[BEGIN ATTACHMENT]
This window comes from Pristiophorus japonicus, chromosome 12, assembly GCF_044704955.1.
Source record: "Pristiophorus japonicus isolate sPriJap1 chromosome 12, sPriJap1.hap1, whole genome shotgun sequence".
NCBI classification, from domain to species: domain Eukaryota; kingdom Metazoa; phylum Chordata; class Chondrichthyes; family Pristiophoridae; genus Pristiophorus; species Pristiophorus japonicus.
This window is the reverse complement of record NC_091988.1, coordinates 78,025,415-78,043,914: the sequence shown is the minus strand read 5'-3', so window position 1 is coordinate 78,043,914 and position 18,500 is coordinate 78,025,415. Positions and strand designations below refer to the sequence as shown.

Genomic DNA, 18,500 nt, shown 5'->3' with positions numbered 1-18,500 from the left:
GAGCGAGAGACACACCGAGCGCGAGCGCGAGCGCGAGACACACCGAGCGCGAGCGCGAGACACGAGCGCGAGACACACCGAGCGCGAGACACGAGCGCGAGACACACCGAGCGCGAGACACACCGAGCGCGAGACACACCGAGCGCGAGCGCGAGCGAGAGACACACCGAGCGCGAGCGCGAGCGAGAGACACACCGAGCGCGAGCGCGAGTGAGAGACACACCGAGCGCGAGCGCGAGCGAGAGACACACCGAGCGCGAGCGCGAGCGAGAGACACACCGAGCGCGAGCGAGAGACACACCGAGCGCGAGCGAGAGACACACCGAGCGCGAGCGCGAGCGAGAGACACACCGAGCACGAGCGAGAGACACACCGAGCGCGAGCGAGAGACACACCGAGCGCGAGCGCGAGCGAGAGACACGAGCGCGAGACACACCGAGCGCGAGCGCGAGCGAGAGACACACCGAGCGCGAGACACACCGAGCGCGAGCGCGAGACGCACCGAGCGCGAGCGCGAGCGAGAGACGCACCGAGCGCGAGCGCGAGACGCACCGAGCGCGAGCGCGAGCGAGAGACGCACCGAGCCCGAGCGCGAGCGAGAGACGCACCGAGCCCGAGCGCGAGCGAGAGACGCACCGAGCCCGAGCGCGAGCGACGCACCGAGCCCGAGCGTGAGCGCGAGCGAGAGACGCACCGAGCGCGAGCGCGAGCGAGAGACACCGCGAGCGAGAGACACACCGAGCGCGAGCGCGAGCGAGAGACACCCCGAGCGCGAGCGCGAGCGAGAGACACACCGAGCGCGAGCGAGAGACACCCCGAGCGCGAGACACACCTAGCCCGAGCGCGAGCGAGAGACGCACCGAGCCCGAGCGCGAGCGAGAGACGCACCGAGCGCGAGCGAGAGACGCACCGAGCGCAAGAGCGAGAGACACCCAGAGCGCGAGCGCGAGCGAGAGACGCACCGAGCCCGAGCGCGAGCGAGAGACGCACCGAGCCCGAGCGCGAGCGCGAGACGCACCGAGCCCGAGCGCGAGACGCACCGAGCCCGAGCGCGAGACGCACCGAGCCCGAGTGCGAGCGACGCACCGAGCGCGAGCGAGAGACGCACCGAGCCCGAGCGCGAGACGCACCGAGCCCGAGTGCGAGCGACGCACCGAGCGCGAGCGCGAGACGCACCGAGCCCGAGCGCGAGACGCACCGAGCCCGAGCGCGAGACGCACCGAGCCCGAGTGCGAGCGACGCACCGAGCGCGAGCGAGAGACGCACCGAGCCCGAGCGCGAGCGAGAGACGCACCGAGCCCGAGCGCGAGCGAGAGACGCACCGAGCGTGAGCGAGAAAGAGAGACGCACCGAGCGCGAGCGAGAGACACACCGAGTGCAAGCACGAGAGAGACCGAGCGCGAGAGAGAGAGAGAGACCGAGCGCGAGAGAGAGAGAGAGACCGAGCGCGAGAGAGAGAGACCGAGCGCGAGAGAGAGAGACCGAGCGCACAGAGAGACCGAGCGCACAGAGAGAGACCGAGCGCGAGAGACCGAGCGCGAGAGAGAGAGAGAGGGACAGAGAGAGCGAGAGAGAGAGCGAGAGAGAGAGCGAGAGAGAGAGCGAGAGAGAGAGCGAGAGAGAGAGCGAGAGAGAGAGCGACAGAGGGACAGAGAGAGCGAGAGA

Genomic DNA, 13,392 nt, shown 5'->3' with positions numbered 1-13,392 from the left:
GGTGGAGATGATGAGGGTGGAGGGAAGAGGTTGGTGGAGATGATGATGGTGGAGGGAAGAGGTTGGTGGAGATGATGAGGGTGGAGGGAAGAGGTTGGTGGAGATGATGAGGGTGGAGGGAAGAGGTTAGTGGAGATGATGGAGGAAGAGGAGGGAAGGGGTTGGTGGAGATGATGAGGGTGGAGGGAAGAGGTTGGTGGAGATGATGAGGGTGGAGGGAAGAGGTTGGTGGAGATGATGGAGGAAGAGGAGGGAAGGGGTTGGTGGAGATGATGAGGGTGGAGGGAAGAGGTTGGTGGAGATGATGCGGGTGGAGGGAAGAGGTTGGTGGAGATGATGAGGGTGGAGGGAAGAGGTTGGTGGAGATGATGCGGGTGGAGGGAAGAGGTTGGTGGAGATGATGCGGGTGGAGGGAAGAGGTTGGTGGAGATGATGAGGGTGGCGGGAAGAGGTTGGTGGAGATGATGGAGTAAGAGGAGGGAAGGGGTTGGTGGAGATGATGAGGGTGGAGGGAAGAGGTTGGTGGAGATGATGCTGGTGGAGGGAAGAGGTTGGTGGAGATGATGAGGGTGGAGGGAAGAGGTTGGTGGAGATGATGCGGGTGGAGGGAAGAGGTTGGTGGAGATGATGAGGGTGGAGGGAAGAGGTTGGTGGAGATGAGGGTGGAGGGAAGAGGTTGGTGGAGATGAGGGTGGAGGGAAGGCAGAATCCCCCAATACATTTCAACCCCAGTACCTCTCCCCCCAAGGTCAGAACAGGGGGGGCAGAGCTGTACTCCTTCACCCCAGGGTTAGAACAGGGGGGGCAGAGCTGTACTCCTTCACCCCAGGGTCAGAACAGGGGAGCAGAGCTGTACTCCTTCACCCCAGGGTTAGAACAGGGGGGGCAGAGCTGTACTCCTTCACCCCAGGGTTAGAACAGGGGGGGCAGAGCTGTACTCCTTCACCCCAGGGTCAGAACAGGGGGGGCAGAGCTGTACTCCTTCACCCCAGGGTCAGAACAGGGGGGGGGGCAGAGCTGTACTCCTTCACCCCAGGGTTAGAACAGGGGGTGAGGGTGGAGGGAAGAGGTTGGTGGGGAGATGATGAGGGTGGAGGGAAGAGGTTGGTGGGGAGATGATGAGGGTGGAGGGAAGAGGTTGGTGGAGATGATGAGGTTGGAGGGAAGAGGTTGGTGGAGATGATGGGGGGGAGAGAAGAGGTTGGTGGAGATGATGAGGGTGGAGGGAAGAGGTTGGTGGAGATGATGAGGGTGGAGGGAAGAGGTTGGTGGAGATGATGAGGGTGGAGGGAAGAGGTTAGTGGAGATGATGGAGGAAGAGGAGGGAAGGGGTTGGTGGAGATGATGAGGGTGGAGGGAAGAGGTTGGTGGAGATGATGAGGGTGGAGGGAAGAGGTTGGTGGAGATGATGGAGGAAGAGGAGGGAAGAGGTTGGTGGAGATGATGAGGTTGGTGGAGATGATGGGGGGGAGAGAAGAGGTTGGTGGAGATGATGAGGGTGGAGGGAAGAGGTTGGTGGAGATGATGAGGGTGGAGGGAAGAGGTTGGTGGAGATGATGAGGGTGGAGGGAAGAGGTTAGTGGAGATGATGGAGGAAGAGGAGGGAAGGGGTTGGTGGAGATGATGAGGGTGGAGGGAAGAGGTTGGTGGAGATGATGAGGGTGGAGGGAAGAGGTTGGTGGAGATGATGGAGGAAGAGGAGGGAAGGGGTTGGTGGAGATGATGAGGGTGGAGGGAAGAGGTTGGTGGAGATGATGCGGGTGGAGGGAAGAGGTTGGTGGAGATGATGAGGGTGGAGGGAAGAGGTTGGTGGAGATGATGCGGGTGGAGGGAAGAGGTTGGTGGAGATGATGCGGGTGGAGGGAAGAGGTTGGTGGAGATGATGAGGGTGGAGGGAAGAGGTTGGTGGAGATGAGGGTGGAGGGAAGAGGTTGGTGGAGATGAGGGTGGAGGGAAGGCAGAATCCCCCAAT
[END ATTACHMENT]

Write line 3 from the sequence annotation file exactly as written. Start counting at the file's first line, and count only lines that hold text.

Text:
NCBI classification, from domain to species: domain Eukaryota; kingdom Metazoa; phylum Chordata; class Chondrichthyes; family Pristiophoridae; genus Pristiophorus; species Pristiophorus japonicus.